Republicans are flirting with changing the basic American principle of "one man, one vote," into something a little more flexible — something like "one man, one to three votes." While leaders at the Republican National Committee's winter meeting are making speeches about reaching new voters, state lawmakers and lobbyists are working to ensure that their old voters — white, rural Americans — count more than everyone else. Starting in swing states that voted for President Obama but have Republican legislatures, they're floating apportioning electoral college votes by congressional district, instead of the winner-takes-all system that most states (except for Maine and Nebraska) currently use. There have been some murmurings about rolling this concept out nationwide — which would at least give it the chintziest veneer of democratic legitimacy — but so the only states proponents have targeted are the ones where Obama won in 2012 in a rather bald attempt to turn a 3.9 percent popular vote loss (that is he received 4.97 million more votes than Romney) into a victory. But even if this scheme was applied in all 50 states, it would only reinforce an imbalance that already exists in America's political system: rural whites are overrepresented in Congress because of gerrymandering and geography. That is why even though House Democratic candidates received a million more votes than House Republicans in the 2012 elections, Republicans retained a majority. This scheme would be worse: There is no way to extract this plan from past attempts to suppress the minority vote. It's a plan for the minority to steal elections.
In November, Obama won all 13 of Virginia's electoral votes by beating Romney by a 3.8 percent vote margin. But the proposal supported by many Republicans in Virginia is not to award electoral votes proportionally so that the loser loses a little less badly, like say giving Obama 7 electoral votes and Romney 6. Based on their scheme, the result actually turns the loser into the winner: going by congressional Romney would have won 9 electoral votes, and Obama would have won 4, all thanks to the gerrymandering that packs Democrats into a handful of districts. (State legislatures draw Congressional districts every ten years, and the party in power — in Virginia's case, Republicans — typically comes up with a districting plan that gives them the most seats.) Do the math and that means an Obama vote would only count as three-fifths of a vote — a creepy historical coincidence, given that slaves counted as three-fifths of people in the Constitution's original three-fifths compromise.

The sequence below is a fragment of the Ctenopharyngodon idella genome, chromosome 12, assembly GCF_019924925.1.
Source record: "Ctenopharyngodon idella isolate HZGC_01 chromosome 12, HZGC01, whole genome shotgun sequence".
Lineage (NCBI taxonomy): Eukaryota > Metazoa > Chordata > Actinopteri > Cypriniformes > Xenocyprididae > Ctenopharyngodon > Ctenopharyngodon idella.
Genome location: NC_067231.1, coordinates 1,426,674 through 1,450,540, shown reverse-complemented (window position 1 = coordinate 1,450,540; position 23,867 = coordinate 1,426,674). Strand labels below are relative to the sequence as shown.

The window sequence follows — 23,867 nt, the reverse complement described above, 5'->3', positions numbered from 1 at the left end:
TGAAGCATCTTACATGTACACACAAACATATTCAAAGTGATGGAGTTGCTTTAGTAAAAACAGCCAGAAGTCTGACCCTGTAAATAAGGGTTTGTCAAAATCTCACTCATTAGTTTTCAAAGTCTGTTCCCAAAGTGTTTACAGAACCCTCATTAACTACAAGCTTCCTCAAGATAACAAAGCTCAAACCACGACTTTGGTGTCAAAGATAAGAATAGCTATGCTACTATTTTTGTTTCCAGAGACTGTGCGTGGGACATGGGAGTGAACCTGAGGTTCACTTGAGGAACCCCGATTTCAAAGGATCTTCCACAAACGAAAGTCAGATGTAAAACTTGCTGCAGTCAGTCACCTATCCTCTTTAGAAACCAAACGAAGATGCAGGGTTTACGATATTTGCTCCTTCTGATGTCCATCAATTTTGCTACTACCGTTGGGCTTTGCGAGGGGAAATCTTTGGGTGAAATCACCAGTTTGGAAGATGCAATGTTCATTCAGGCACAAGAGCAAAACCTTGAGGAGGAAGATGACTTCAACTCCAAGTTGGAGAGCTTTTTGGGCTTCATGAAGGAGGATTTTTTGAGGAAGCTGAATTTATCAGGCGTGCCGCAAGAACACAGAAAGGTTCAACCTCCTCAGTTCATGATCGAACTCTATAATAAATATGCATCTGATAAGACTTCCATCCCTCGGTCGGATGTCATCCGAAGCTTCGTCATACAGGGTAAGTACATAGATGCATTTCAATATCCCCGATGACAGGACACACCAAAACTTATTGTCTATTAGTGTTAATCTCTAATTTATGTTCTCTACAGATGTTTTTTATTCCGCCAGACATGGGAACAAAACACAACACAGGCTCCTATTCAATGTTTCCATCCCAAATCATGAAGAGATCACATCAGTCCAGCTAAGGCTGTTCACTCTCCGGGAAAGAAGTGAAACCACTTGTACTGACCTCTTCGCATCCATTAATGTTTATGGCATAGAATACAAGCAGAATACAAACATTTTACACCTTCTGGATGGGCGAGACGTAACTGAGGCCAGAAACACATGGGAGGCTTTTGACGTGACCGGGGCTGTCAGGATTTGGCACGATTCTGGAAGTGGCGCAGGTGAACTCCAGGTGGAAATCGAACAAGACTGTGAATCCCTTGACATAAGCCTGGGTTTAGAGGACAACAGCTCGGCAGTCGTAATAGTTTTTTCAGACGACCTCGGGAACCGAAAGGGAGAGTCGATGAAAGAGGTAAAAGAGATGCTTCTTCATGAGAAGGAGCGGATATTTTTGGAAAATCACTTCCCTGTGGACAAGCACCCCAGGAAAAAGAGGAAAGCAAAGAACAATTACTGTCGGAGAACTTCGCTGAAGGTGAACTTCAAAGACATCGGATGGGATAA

The plan would essentially take the unfairness of gerrymandering to the presidential level, and it's impossible to make the electoral vote scheme more fair, in the one-man-one-vote sense. That's because even if we came up with a way to do away with gerrymandering of state legislatures, Democrats would still be underrepresented in the House. Democratic voters are likely pack themselves into a tiny geographic space. Democrats win their districts by huge majorities, and would win more seats if some of those voters moved to more competitive districts. Here is a great map showing what the U.S. looks like by population and party.
That's not to say changing the rules didn't appeal to Democrats when they were presidential losers. When Virginia was a solid red state just a few presidential elections ago, several Democratic legislators introduced bills to apportion the state's electoral votes by congressional district, Talking Points Memo's Benjy Sarlin points out. "I’m age 72 so I spent a lot of years in the wilderness and the last time the state had gone Democratic [before 2008] was following the assassination of John F. Kennedy," state delegate Vivan Watts told TPM. "I thought back in those days about how we were just totally ignored... I certainly don’t want the situation this bill would represent in which the Congressional vote would run counter to the popular vote."